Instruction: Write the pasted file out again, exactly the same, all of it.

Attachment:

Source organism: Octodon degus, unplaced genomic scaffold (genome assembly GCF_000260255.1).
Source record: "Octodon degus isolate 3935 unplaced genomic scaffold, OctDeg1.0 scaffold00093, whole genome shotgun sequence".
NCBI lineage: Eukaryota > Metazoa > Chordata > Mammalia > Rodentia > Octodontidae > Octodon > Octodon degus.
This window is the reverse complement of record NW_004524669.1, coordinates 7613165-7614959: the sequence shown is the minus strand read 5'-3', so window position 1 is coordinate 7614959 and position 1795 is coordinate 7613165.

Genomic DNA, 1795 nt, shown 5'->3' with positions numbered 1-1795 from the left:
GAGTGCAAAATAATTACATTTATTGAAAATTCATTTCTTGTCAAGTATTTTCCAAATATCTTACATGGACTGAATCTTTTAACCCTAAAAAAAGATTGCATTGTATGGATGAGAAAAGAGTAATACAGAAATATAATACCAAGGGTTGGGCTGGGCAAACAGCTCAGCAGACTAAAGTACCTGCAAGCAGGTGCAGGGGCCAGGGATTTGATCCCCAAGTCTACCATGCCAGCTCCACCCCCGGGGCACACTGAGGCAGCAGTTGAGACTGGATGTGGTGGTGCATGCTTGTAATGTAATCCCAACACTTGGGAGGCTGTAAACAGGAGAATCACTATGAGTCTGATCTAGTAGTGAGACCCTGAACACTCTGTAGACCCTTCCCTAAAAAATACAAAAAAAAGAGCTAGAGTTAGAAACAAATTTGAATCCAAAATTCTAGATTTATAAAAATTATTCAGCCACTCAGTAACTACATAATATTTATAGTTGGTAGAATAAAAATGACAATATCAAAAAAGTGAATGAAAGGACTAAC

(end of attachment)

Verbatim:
Source organism: Octodon degus, unplaced genomic scaffold (genome assembly GCF_000260255.1).
Source record: "Octodon degus isolate 3935 unplaced genomic scaffold, OctDeg1.0 scaffold00093, whole genome shotgun sequence".
NCBI lineage: Eukaryota > Metazoa > Chordata > Mammalia > Rodentia > Octodontidae > Octodon > Octodon degus.
This window is the reverse complement of record NW_004524669.1, coordinates 7613165-7614959: the sequence shown is the minus strand read 5'-3', so window position 1 is coordinate 7614959 and position 1795 is coordinate 7613165.

Genomic DNA, 1795 nt, shown 5'->3' with positions numbered 1-1795 from the left:
GAGTGCAAAATAATTACATTTATTGAAAATTCATTTCTTGTCAAGTATTTTCCAAATATCTTACATGGACTGAATCTTTTAACCCTAAAAAAAGATTGCATTGTATGGATGAGAAAAGAGTAATACAGAAATATAATACCAAGGGTTGGGCTGGGCAAACAGCTCAGCAGACTAAAGTACCTGCAAGCAGGTGCAGGGGCCAGGGATTTGATCCCCAAGTCTACCATGCCAGCTCCACCCCCGGGGCACACTGAGGCAGCAGTTGAGACTGGATGTGGTGGTGCATGCTTGTAATGTAATCCCAACACTTGGGAGGCTGTAAACAGGAGAATCACTATGAGTCTGATCTAGTAGTGAGACCCTGAACACTCTGTAGACCCTTCCCTAAAAAATACAAAAAAAAGAGCTAGAGTTAGAAACAAATTTGAATCCAAAATTCTAGATTTATAAAAATTATTCAGCCACTCAGTAACTACATAATATTTATAGTTGGTAGAATAAAAATGACAATATCAAAAAAGTGAATGAAAGGACTAAC